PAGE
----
RE: [opensuse] different types of shell scripts





-----Original Message-----
From: "George OLson" <grglsn765@xxxxxxxxx>
Sent: Thursday, September 22, 2011 4:11am
To: "suse" <opensuse@xxxxxxxxxxxx>
Subject: [opensuse] different types of shell scripts

I downloaded a program that I needed off the internet and the
installation program was a script file with the extension .sh. The
instructions from the developer said to run the script on a command line
by typing the command:

./<filename>

I thought (mistakenly) that I could run any shell script by typing the
command . <filename> (with a space between the dot and the filename). So
I tried to run it that way, and I got the error "cannot execute binary
file".

However, when I followed the developer's instructions and typed in
./<filename>, the script executed perfectly and installed the program.

So my question is, what is the difference between running a script file
with the command

<dot><space><filename>, for example "#> . myscript.sh"

and running it with

<dot><slash><filename>, for example "#> ./myscript.sh"?


dot-space-filename means to source the file not run it.

When you run a file you spawn a new process and execute the file in that process. For shell scripts an extra step happens in that the specified script is not executed, the appropriate interpreter is executed, and THAT then reads the specified script. At the end that child process and all it's environment dies and goes away. The parent process is on hold in the background during that, and resumes where it left off, unaffected by anything the child process did other than knowing the child processes exit value.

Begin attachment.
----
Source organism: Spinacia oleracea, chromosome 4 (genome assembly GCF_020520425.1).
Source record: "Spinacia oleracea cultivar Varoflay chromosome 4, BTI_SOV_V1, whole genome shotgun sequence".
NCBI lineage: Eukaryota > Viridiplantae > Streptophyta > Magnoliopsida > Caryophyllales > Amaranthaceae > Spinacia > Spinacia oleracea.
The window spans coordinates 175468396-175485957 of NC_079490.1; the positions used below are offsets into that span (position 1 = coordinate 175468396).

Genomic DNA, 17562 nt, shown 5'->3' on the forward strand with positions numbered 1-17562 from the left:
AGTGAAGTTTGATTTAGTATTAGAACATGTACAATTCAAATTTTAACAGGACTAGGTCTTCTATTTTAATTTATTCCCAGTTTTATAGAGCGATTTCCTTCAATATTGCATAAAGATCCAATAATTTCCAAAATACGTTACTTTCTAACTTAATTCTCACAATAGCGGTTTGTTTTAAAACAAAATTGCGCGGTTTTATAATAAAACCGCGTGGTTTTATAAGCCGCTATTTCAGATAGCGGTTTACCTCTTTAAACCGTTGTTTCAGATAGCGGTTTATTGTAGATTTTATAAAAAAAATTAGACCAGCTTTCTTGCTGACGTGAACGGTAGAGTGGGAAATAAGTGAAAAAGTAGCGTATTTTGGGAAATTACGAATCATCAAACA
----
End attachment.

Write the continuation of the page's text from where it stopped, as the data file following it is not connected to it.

Sourcing a file is quite different.

When you source a file, no child process if spawned. The current process directly reads and (tries to) interpret the files contents the same as if you had typed in the same lines manually at your shell prompt. If there is an exit command in the file, your currently running shell will exit and your xterm window will close or you'll be logged out of your ssh session etc. Any environment variables that get set or changed in the file will still be set in your environment after the file is done. If there was a cd command, you'll still be sitting wherever the file cd'd to.

Basically, it's almost never correct to source files manually at interactive command prompts. Ok there are theoretical situations where you might intentionally want to do that, but, generally no.

The purpose of the sourcing mechanism is to allow a script to include chunks of modular code and configuration settings from other files instead of having to include everything inside the script itself. It allows you to have a script in /sbin that's the same on all boxes like a binary, yet have site-specific config variables in /etc or even personal config variables in /home, and a single copy of library functions in /lib that multiple different scripts all use instead of each script having to have a copy inside themselves.

Also, sourcing only works if the file being sourced is even valid language for the interpreter you happen to be running at the time.

Inside a script, the script author knows that the file he's sourcing IS valid script in the same language as the parent script. When you're logged in to a command prompt, you're running bash, but any random file you need to run might be written in anything. It might contain perfectly good perl syntax that might result in bash overwriting files just by having a ">" somewhere for instance. Even if you only ever did that for *.sh files, you still have the environment problem. Poorly written scripts don't bother establishing their own environment at the start, and don't bother using the exit command to set meaningful exit values, and so you can often get away with sourcing poorly written scripts and your current shell process runs the included commands and seems to all work fine. But if a properly written script had say, some error detection in it where it used the exit command to set an exit value that the parent script can read, the exit command in the script will actually log you all the way out of your xterm or ssh session on the spot.

--
bkw


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